"I will find ways of targeting the wealthiest - property owners who have more than one property in toronto, and construct creative taxation rules to target them. Same with undeveloped properties, or properties sitting vacant."
Question from TRREB
Q1: In your opinion, what are the two greatest challenges facing the City of Toronto today?
Homelessness (tied to housing), and safety. See https://homelessness.matticharlton.com/ and https://citypeacecorps.matticharlton.com/
Q2: If elected, will you support and accelerate the commitments made in the 2023 Housing Action Plan, including ending municipal exclusionary zoning by-laws and policies in Toronto that will allow and encourage more medium-density housing and purpose-built rental units?
Q3: If elected, would you support reducing approval times and other red tape barriers that limit the building of new housing in Toronto, thereby speeding up development?
Q4: If elected, would you push for more investment in critical infrastructure, such as transportation, to facilitate growth and housing by finding creative ways to secure funding from the provincial and federal governments?
Q5: If elected, would you commit to capping municipal costs added to new housing in order to limit further affordability erosion, and instead work together with the higher levels of government in finding new and sustainable funding mechanisms?
Q6: The City’s biggest and main source of revenue is property taxes. What would you support by way of annual property tax increases to maintain and/or improve the current services and programs the City provides?
Q7: If elected, would you be willing to explore reform or adjustments to the Municipal Land Transfer Tax in Toronto? This might include increasing the first-time buyer rebate and indexing the MLTT rebate and tax thresholds to account for housing price inflation.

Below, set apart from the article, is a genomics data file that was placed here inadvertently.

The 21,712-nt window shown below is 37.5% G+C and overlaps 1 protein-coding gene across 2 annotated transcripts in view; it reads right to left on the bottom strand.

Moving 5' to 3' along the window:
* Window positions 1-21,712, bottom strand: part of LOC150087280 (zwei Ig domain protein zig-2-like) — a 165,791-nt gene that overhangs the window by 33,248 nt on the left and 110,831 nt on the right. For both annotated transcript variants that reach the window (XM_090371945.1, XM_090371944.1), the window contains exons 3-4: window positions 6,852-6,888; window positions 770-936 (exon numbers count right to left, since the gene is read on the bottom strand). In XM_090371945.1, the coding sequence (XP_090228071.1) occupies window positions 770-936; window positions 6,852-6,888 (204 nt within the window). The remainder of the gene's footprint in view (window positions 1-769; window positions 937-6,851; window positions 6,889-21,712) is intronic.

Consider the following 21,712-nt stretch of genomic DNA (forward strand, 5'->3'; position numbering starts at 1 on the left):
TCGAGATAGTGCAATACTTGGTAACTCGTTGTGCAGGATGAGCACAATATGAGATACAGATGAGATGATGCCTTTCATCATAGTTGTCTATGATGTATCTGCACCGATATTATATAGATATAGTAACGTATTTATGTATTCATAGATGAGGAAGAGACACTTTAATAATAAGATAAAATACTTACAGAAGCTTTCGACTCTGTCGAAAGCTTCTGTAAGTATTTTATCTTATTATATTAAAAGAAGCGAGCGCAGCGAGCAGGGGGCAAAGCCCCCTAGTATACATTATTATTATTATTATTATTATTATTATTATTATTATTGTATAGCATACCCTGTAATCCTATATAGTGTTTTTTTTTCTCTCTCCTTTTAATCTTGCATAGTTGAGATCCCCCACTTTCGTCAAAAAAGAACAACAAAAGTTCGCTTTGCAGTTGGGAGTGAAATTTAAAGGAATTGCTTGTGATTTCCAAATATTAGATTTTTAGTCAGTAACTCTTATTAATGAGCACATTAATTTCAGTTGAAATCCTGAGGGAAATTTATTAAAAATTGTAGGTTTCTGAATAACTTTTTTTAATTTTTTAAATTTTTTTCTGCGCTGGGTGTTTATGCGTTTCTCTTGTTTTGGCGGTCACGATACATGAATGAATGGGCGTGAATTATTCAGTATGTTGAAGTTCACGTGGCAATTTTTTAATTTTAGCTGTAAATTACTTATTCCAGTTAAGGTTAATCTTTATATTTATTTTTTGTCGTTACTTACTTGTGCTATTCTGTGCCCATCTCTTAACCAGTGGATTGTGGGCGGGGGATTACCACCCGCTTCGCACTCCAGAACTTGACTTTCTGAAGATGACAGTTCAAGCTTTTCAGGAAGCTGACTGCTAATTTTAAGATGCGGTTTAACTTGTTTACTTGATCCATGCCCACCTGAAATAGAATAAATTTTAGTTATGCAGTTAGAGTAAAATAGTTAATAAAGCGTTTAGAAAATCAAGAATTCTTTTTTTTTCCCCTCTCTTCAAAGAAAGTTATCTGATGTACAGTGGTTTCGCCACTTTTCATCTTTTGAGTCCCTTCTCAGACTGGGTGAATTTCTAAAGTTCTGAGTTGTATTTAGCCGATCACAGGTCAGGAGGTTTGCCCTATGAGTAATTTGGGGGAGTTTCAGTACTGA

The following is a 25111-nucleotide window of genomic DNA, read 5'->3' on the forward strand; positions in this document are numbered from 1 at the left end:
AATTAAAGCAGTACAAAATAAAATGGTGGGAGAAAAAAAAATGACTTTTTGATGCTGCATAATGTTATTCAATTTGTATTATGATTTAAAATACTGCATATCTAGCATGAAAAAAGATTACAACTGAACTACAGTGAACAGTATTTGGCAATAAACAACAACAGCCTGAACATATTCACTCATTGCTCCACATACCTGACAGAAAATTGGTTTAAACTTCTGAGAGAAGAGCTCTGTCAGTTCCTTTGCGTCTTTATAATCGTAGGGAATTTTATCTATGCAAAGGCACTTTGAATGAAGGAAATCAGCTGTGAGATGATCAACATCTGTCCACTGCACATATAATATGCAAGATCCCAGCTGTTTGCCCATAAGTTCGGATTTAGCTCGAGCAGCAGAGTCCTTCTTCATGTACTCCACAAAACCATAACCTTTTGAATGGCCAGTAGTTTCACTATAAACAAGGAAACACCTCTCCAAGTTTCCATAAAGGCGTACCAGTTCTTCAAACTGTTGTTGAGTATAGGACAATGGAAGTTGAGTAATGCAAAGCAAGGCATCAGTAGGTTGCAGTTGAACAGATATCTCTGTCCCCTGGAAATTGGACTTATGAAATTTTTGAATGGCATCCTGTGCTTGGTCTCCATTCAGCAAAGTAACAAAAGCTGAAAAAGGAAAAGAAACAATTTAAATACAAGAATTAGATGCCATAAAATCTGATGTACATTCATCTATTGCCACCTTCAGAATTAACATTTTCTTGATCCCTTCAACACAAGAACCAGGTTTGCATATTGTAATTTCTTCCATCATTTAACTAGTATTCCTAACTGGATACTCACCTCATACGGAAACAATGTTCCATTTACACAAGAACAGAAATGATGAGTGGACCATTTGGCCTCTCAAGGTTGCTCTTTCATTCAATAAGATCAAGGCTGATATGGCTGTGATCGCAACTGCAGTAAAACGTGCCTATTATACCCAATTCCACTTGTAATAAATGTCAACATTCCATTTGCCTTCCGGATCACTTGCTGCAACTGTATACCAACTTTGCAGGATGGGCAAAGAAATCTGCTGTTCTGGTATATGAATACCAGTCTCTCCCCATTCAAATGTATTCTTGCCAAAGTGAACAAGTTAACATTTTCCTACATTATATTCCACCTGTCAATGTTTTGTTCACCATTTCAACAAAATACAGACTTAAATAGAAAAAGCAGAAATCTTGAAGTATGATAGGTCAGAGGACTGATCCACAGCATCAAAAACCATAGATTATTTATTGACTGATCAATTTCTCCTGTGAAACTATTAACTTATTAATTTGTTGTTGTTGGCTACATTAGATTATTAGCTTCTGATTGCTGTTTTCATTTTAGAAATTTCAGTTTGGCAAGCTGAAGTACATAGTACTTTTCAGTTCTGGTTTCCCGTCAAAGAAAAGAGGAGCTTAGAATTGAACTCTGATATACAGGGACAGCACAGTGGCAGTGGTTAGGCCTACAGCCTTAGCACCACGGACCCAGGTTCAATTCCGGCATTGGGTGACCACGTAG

Q8: If you become the next mayor of Toronto, what is your top priority that you want to accomplish in the first 100 days in office?
Let me state this outright. I will find ways of targeting the wealthiest – property owners who have more than one property in Toronto, and construct creative taxation rules to target them. Same with undeveloped properties, or properties sitting vacant. These will be subject to huge taxation or fines while people are on the streets without homes. Or condo developers not including subsidized units in their developments – I will find creative ways of pricing building permits so that it becomes horrendously expensive for these companies to build condos WITHOUT a large percentage (10-20 percent) subsidized units.
And just to clarify why I answer “YES” for the next question, I want to make sure you understand: I believe in working together. HOWEVER our first priority needs to be making sure everyone has a place to live and is not going hungry. if council disagrees, then, frankly, they are wrong. Look into your hearts. Every citizen of Toronto needs basic human rights. That’s priority #1.
If elected, will you use the “strong mayor powers” to modify the budget to pay for your key priorities?